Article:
Those Who Regularly Drink Tea Have Healthier Brains, Says Research
Tea-drinkers may enjoy benefits apart from caffeine boosts and relaxation, as researchers believe drinking tea could also be good for your brain
Desi households are so used to their morning cup of tea that it is akin to alarm clocks. It's pretty much a ritual in South Asian households. As the evening rolls in it’s time for another cuppa. Yet it is not just the Desis who love their Karak chai, the English tend to have a strong liking for tea too and can’t do without their brews while Japanese conducts elaborate tea ceremonies like no other. So while we are endlessly obsessed and addicted to our morning teas, but it would appear that regular tea drinkers are also very healthy in the head, according to the results of a new study published in the journal Aging.
According to a recent study carried out by the National University of Singapore (NUS), tea drinkers tend to have healthier brains than people who don’t drink tea. Regular tea drinkers have better-organized brain regions and this is associated with healthy cognitive function -- compared to non-tea drinkers. The research team made this discovery after examining neuroimaging data of 36 older adults. Upon analysing the participants' cognitive performance and imaging results, the research team found that individuals who consumed either green tea, oolong tea, or black tea at least four times a week for about 25 years had brain regions that were interconnected in a more efficient way.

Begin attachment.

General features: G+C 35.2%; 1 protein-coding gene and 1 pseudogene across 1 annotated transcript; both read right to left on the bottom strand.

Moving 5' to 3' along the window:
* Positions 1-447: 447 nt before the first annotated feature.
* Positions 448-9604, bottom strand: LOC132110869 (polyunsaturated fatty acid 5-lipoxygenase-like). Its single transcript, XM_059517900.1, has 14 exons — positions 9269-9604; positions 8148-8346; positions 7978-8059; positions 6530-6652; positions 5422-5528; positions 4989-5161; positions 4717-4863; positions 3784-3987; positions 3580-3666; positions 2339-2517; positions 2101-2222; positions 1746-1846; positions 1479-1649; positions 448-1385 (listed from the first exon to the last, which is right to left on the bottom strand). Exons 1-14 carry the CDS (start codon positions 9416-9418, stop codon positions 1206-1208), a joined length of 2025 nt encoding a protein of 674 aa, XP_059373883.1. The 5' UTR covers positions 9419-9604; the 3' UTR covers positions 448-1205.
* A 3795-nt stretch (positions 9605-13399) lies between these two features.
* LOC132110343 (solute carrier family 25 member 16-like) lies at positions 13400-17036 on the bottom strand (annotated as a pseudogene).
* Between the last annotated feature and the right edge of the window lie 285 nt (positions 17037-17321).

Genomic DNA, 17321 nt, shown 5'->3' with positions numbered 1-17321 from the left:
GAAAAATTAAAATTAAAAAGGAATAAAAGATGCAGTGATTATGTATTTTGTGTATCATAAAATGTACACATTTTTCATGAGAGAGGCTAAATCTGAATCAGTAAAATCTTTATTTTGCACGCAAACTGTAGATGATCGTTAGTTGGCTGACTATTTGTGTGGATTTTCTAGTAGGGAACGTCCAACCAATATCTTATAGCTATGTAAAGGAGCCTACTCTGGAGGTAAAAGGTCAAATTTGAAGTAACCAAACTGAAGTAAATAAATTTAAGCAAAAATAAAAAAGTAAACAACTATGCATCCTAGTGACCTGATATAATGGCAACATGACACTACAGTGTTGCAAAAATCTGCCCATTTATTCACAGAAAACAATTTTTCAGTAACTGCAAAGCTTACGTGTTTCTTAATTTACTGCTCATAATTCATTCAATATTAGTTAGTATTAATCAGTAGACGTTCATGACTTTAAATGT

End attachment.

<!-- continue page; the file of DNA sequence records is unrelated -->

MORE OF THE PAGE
"Take the analogy of road traffic as an example consider brain regions as destinations, while the connections between brain regions are roads. When a road system is better organised, the movement of vehicles and passengers is more efficient and uses fewer resources. Similarly, when the connections between brain regions are more structured, information processing can be performed more efficiently," explained Asst Prof Feng.
He further added, "We have shown in our previous studies that tea drinkers had better cognitive function as compared to non-tea drinkers. Our current results relating to brain network indirectly support our previous findings by showing that the positive effects of regular tea drinking are the result of improved brain organisation brought about by preventing disruption to interregional connections."
In short, do not stop having your favourite tea because. And if you have been meaning to switch to coffee or another beverage, this study might come handy and you might just reconsider your decision. And remember, next time, drink the tea and don’t go around spilling the tea.